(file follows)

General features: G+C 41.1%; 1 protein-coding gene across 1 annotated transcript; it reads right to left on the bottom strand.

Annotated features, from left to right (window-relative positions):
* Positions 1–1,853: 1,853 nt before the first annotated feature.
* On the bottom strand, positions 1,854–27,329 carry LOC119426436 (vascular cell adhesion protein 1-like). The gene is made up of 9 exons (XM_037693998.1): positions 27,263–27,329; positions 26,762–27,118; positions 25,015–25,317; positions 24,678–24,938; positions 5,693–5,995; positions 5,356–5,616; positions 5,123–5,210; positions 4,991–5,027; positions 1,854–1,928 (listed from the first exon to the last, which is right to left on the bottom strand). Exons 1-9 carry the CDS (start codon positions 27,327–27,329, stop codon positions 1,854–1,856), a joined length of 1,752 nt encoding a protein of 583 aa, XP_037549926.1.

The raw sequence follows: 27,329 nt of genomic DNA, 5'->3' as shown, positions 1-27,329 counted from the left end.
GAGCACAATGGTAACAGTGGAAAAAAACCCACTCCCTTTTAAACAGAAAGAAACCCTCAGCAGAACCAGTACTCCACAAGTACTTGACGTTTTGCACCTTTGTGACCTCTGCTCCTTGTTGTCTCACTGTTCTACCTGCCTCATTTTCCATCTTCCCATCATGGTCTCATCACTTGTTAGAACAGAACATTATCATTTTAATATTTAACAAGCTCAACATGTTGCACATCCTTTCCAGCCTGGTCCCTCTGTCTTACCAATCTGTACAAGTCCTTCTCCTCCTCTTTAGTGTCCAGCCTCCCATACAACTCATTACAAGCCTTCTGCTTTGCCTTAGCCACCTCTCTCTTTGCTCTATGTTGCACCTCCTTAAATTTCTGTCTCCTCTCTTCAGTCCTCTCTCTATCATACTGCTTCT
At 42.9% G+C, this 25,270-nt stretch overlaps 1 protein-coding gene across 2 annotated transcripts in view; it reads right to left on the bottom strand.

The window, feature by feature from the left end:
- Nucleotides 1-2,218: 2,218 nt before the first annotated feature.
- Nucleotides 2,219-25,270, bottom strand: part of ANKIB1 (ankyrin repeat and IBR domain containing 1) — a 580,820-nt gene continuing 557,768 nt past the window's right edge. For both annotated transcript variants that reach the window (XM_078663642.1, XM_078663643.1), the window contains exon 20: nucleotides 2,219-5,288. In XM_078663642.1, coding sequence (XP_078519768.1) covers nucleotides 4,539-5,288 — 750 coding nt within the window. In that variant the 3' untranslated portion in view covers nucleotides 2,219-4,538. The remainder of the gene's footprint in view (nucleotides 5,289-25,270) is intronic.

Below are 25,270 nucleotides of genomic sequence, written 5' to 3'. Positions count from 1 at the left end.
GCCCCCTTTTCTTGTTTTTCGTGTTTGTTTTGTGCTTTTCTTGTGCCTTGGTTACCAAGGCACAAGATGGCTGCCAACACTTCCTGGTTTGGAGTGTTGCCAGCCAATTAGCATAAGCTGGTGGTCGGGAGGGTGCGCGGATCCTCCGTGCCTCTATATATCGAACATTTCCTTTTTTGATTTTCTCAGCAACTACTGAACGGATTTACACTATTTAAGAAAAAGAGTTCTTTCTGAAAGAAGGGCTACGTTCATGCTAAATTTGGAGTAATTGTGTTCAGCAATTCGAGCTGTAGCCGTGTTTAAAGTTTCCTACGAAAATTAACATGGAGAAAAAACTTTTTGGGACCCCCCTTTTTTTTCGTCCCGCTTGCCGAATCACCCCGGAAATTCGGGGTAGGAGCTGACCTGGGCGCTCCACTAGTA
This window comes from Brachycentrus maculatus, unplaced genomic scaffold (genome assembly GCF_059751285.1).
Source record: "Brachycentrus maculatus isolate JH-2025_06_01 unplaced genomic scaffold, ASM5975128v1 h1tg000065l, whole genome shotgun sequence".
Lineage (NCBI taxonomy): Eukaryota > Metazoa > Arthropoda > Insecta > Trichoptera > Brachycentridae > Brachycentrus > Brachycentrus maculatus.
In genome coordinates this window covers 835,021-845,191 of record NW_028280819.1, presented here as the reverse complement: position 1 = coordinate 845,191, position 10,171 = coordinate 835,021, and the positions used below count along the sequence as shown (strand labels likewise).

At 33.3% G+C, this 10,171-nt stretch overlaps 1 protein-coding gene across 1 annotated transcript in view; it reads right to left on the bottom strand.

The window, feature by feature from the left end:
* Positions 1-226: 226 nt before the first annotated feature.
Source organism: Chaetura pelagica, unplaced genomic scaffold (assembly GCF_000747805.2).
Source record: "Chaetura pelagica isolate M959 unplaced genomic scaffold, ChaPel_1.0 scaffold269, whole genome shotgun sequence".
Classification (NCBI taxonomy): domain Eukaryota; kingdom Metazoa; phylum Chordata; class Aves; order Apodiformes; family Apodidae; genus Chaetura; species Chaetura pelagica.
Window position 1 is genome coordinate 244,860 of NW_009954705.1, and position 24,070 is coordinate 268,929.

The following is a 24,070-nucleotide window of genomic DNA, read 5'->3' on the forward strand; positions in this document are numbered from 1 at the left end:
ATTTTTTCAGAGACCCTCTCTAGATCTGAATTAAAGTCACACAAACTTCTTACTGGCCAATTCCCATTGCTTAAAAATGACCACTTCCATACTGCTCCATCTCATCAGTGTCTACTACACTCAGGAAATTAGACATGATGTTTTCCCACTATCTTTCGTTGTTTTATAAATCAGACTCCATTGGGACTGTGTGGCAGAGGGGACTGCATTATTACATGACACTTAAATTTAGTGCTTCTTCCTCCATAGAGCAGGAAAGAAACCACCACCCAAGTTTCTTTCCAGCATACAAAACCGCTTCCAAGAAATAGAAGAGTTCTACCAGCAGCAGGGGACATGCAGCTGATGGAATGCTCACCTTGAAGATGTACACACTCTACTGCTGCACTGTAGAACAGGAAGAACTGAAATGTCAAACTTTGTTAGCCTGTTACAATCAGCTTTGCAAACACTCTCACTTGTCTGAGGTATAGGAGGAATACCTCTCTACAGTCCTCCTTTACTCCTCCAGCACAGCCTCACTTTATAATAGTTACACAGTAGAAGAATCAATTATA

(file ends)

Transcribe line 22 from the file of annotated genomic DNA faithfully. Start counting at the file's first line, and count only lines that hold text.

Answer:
Classification (NCBI taxonomy): domain Eukaryota; kingdom Metazoa; phylum Chordata; class Aves; order Apodiformes; family Apodidae; genus Chaetura; species Chaetura pelagica.